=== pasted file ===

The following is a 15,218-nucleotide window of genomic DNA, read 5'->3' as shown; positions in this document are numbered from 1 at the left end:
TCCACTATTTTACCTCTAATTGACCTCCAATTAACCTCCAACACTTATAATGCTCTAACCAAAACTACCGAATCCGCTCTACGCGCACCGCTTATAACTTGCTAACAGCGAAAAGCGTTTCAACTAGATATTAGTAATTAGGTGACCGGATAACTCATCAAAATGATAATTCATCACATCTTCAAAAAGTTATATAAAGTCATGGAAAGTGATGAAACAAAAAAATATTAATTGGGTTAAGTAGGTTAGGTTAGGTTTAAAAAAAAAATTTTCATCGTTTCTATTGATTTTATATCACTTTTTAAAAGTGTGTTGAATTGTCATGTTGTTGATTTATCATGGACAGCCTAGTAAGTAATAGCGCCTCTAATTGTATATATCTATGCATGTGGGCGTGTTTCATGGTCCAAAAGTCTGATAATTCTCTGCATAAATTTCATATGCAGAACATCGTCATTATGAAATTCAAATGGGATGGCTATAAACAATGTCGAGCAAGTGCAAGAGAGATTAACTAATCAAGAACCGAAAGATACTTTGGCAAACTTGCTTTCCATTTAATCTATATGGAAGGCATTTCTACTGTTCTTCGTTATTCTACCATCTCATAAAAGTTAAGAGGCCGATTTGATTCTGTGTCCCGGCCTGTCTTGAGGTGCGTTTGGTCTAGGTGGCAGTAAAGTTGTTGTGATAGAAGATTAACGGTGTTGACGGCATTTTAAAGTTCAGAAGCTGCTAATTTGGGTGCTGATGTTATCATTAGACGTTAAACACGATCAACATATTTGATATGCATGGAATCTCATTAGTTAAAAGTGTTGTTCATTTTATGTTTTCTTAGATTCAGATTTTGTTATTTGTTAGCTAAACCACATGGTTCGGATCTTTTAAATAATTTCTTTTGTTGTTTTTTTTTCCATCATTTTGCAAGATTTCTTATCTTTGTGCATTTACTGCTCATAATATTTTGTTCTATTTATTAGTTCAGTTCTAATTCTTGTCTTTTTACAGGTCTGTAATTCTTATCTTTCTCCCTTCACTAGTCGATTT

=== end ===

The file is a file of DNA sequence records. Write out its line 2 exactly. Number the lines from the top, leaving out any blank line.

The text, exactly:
TCCACTATTTTACCTCTAATTGACCTCCAATTAACCTCCAACACTTATAATGCTCTAACCAAAACTACCGAATCCGCTCTACGCGCACCGCTTATAACTTGCTAACAGCGAAAAGCGTTTCAACTAGATATTAGTAATTAGGTGACCGGATAACTCATCAAAATGATAATTCATCACATCTTCAAAAAGTTATATAAAGTCATGGAAAGTGATGAAACAAAAAAATATTAATTGGGTTAAGTAGGTTAGGTTAGGTTTAAAAAAAAAATTTTCATCGTTTCTATTGATTTTATATCACTTTTTAAAAGTGTGTTGAATTGTCATGTTGTTGATTTATCATGGACAGCCTAGTAAGTAATAGCGCCTCTAATTGTATATATCTATGCATGTGGGCGTGTTTCATGGTCCAAAAGTCTGATAATTCTCTGCATAAATTTCATATGCAGAACATCGTCATTATGAAATTCAAATGGGATGGCTATAAACAATGTCGAGCAAGTGCAAGAGAGATTAACTAATCAAGAACCGAAAGATACTTTGGCAAACTTGCTTTCCATTTAATCTATATGGAAGGCATTTCTACTGTTCTTCGTTATTCTACCATCTCATAAAAGTTAAGAGGCCGATTTGATTCTGTGTCCCGGCCTGTCTTGAGGTGCGTTTGGTCTAGGTGGCAGTAAAGTTGTTGTGATAGAAGATTAACGGTGTTGACGGCATTTTAAAGTTCAGAAGCTGCTAATTTGGGTGCTGATGTTATCATTAGACGTTAAACACGATCAACATATTTGATATGCATGGAATCTCATTAGTTAAAAGTGTTGTTCATTTTATGTTTTCTTAGATTCAGATTTTGTTATTTGTTAGCTAAACCACATGGTTCGGATCTTTTAAATAATTTCTTTTGTTGTTTTTTTTTCCATCATTTTGCAAGATTTCTTATCTTTGTGCATTTACTGCTCATAATATTTTGTTCTATTTATTAGTTCAGTTCTAATTCTTGTCTTTTTACAGGTCTGTAATTCTTATCTTTCTCCCTTCACTAGTCGATTT